RC (DLC); at foot of first page: “Mr. Jefferson”; endorsed by TJ as received 10 Aug. and so recorded in SJL.

your favour by mr hill: TJ to Hawkins, 18 Feb. 1803, which had been carried by Hawkins’s assistant, William Hill (Vol. 39:334, 546-9).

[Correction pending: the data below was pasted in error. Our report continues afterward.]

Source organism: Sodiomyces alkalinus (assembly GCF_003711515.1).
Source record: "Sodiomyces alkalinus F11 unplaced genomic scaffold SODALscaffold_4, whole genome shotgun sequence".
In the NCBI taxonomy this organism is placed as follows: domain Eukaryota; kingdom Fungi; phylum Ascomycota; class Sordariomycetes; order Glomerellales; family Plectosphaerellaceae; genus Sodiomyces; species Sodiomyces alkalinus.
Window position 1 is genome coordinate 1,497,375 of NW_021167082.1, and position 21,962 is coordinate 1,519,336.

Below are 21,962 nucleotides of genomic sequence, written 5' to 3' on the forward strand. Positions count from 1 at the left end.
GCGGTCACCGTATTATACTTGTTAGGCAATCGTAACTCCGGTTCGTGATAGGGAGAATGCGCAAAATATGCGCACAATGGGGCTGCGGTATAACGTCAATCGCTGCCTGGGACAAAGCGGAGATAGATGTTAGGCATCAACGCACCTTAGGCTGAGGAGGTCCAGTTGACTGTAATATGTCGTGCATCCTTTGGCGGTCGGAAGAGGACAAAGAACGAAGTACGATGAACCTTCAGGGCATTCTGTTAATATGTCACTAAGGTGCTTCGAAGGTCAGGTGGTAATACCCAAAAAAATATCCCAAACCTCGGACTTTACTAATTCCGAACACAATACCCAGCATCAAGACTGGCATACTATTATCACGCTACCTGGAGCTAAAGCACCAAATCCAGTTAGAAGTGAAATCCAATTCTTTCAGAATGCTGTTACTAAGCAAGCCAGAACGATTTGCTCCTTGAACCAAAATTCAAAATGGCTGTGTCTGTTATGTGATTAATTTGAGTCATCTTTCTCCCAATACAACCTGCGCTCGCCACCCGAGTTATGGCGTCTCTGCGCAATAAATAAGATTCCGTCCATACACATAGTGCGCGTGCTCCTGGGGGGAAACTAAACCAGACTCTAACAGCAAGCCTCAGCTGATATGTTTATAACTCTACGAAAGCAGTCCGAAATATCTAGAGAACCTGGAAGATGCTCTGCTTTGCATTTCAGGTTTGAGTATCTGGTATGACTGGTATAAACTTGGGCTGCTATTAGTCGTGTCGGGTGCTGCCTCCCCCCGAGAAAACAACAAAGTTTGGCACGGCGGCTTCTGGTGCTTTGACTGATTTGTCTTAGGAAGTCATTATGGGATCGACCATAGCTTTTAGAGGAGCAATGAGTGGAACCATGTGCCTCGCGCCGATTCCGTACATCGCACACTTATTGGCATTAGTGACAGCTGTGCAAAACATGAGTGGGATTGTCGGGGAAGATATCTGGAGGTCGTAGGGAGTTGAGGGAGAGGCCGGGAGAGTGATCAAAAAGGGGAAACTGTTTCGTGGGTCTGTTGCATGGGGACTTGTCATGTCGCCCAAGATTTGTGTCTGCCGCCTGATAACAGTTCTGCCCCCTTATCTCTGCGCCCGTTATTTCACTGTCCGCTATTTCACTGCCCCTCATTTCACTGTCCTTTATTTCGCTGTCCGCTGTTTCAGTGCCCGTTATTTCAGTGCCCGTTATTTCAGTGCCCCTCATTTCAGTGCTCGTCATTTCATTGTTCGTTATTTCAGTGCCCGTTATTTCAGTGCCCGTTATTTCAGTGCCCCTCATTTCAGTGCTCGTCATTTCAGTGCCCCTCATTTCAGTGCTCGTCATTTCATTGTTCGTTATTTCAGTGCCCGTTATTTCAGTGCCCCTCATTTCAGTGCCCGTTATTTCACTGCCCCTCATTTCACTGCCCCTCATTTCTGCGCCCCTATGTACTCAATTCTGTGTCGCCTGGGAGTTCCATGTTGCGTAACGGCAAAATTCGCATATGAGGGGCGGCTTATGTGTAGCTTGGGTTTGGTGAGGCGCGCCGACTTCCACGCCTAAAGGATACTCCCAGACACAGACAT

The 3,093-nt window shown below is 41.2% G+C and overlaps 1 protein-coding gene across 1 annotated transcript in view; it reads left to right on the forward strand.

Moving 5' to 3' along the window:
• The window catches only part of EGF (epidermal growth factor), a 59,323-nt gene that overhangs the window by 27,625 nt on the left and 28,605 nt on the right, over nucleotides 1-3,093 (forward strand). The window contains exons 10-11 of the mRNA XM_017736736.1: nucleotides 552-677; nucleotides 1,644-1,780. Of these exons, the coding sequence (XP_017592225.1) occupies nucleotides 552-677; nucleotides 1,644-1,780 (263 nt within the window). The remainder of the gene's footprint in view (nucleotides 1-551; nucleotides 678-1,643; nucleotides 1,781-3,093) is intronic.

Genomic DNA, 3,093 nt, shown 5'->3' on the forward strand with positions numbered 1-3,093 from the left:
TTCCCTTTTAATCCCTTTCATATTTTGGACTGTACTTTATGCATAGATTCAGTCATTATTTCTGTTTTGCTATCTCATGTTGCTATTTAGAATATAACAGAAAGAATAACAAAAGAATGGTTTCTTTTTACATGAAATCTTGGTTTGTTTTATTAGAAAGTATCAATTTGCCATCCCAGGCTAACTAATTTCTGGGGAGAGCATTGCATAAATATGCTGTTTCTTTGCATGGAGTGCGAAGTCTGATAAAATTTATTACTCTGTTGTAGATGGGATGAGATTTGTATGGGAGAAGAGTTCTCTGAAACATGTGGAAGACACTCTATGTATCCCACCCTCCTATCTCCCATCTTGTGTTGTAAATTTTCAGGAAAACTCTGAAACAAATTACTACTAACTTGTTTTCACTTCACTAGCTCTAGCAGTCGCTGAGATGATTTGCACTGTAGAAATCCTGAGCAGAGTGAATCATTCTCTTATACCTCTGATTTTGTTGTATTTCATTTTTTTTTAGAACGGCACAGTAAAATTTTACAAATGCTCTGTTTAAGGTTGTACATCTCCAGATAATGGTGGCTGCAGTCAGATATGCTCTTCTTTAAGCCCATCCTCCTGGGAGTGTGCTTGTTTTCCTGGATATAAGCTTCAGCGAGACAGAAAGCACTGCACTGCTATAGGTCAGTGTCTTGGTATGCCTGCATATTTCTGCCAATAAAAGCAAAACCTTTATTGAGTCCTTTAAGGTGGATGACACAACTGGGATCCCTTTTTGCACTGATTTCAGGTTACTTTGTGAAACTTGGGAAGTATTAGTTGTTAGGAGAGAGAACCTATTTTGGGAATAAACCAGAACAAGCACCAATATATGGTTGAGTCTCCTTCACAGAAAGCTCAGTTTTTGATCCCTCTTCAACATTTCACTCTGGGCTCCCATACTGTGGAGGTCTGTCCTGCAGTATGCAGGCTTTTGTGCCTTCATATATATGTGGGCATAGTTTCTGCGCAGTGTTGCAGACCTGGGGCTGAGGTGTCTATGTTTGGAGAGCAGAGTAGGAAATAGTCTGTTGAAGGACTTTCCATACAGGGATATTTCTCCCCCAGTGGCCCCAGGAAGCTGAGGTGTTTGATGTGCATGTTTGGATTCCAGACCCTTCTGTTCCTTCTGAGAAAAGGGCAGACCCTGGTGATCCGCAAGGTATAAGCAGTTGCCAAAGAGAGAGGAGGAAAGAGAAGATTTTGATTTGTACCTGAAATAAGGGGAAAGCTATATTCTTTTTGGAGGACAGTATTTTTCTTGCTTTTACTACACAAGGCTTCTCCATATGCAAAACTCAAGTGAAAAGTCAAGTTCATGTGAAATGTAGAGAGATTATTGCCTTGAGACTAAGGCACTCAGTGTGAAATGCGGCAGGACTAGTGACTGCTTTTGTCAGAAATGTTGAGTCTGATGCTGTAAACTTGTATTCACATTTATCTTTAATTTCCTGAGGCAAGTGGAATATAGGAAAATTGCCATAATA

the opposition with us: Hawkins had come under increased pressure by both American and Spanish authorities to apprehend British adventurer William Augustus Bowles, the self-proclaimed “Director General of Muscogee,” whose activities in East Florida were blamed for strengthening Creek resolve against further land cessions to the United States. Hawkins used a gathering of Creeks, Cherokees, Choctaws, and Chickasaws planned for May 1803 at the Hickory Grove (near present-day Montgomery, Alabama) to lure Bowles into United States territory, believing that Bowles would use the opportunity to reassert his influence among the southern Indians and have himself declared “a king of the four nations.” Arriving at the council with a band of Seminole followers, Bowles was seized by a party of Upper Creeks, handcuffed, and carried away to be turned over to Spanish authorities in West Florida. He was eventually imprisoned at Havana, where he died in 1805 (Florette Henri, The Southern Indians and Benjamin Hawkins, 1796-1816 [Norman, Okla., 1986], 233-8; J. Leitch Wright, Jr., William Augustus Bowles: Director General of the Creek Nation [Athens, Ga., 1967], 162-7, 171; Madison, Papers, Sec. of State Ser., 5:14-15, 44, 49, 161-3; Vol. 32:52n; Vol. 36:154-7n; Vol. 37:8n).